Rushdie's retelling of the massacre in Midnight’s Children is almost completely factual:

“It is April 13th, and they are still in Amritsar… The largest compound in Amritsar is called Jallianwala Bagh… On April 13th , many thousands of Indians are crowding through this alleyway.  ‘It is a peaceful protest,’ someone tells Doctor Aziz… Brigadier R.E., Dyer arrives at the entrance to the alleyway, followed by fifty crack troops… There is noise like chattering teeth in winter… There are screams now and sobs… Brigadier Dyer’s fifty men put down their machine-guns… They have fired a total of one thousand six hundred and fifty rounds into the unarmed crowd.  Of these, one thousand five hundred and sixteen have found their mark, killing or wounding some person.  ‘Good shooting,’ Dyer tells his men, ‘We have done a jolly god thing’.” (Rushdie 33-35).

City of Ghosts by Bali Rai

Image via creative commons

Image via creative commons

Bali Rai's novel, City of Ghosts, is partly set around the massacre, blending fact with fiction and magical realism. It chronicles the Jallianwala Bagh massacre and features Dyer, Udham Singh and other real historical figures feature in the story.

It is told through the perspectives of three central protagonists. Bissen Singh had fought for the British during the Great War and he has a limp and a lost love to prove it. He needs to get back to England and Lillian before he sinks completely into opium addiction. Gurdial and Jeevan are orphans. Gurdial also has romantic problems. He is in love with Sohni, the daughter of a rich merchant who will never countenance the union of his only daughter and a poor boy. Jeevan, in his loneliness, is swept up into the fomenting rebellion, his comrades replacing a family.

Gandhi, the 1982 film

Richard Attenborough's 1982 masterpiece starring Ben Kingsley as Gandhi has a very accurate description of the massacre. Edward Fox plays the role of General Dyer and the film depicts most of the details of the horrific Jallianwala Bagh massacre and the subsequent inquiry by the Montague commission.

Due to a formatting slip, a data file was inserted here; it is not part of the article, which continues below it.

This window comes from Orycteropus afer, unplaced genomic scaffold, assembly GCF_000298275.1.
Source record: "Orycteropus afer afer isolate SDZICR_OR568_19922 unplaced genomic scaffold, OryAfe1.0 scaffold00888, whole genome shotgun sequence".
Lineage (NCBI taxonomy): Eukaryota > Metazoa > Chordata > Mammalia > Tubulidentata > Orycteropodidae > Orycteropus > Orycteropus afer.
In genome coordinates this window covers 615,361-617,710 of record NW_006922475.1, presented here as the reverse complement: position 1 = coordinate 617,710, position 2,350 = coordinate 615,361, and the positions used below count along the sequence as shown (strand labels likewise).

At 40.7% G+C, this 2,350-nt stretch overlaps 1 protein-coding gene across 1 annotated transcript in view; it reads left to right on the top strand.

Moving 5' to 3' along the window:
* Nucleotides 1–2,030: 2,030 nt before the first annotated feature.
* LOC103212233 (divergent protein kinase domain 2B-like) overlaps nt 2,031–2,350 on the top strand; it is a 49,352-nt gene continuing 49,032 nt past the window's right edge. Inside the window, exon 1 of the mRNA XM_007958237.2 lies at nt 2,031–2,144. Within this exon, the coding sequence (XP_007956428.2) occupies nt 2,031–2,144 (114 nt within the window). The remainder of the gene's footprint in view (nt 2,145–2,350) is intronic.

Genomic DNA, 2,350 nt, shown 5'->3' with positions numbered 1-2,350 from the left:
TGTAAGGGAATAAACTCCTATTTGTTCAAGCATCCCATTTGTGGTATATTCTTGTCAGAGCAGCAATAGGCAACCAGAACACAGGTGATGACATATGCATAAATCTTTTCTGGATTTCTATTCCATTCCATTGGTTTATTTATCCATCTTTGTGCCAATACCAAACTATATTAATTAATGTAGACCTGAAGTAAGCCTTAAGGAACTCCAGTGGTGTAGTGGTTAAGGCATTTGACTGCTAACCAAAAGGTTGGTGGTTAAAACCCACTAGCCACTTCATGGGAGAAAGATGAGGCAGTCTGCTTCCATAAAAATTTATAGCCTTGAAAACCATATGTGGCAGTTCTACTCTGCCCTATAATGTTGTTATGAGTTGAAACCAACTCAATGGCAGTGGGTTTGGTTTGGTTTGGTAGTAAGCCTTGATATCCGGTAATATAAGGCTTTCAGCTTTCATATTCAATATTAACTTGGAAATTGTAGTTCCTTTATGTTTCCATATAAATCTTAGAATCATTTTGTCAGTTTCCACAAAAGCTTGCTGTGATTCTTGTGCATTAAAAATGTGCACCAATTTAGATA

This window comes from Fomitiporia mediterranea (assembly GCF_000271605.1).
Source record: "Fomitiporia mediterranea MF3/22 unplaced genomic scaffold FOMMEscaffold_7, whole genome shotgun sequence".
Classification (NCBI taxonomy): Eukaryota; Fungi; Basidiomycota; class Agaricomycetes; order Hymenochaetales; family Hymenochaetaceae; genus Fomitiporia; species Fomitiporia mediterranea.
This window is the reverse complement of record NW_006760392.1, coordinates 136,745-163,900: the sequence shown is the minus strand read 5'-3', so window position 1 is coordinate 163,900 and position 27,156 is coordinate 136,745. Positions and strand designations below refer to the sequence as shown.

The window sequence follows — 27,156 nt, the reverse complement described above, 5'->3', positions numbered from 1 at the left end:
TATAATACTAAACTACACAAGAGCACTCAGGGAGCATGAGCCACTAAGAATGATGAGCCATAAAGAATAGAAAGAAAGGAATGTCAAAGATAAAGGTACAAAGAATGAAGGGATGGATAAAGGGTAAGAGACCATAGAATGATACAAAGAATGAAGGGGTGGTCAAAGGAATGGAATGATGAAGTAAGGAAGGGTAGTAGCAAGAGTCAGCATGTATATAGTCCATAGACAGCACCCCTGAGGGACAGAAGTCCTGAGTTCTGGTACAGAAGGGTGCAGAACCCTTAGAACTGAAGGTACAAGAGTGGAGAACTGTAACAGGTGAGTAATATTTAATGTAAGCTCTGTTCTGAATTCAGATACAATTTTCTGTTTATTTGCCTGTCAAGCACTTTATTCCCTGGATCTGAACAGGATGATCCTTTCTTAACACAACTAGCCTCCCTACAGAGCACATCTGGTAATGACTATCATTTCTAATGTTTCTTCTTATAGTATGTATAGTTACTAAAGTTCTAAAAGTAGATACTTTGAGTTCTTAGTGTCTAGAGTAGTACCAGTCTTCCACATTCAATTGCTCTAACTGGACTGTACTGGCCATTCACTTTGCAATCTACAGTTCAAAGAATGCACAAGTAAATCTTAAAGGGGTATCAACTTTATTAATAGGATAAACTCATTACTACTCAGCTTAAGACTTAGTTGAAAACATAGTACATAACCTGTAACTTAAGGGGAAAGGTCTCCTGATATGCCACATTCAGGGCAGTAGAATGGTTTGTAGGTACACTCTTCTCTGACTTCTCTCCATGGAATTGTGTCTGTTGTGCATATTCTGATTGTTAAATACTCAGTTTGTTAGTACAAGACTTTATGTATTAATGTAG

Frank Brazil by Ska Vengers

Political expression and music have gone travelled hand in hand for centuries, and if there’s one Indian band we associate with art that makes a statement, it’s the Ska Vengers. The band have just released a powerful animated ode to Indian revolutionary Udham Singh on the 75th anniversary of his execution, in their new single and video for 'Frank Brazil.'

General Michael O'Dwyer was the governing general of Punjab during the Jallianwala Bagh massacre and was responsible for giving Dyer the go-ahead for firing on the crowd that day.

The massacre galvanised a generation of youth into anti-colonial resistance. Bhagat Singh leads the roster but there was Udham Singh too. He was 20 at the time, and deeply scarred by the event. A story goes that Udham Singh was serving water to thirsty crowds that very day, and the scar on his arm came from injuries he had sustained during the melee.

This led him to assassinate British administrator Michael O’Dwyer in 1940. Though Singh was assassinated for his act of 'terrorism,' he remains an iconic figure in the history of Indian Independence.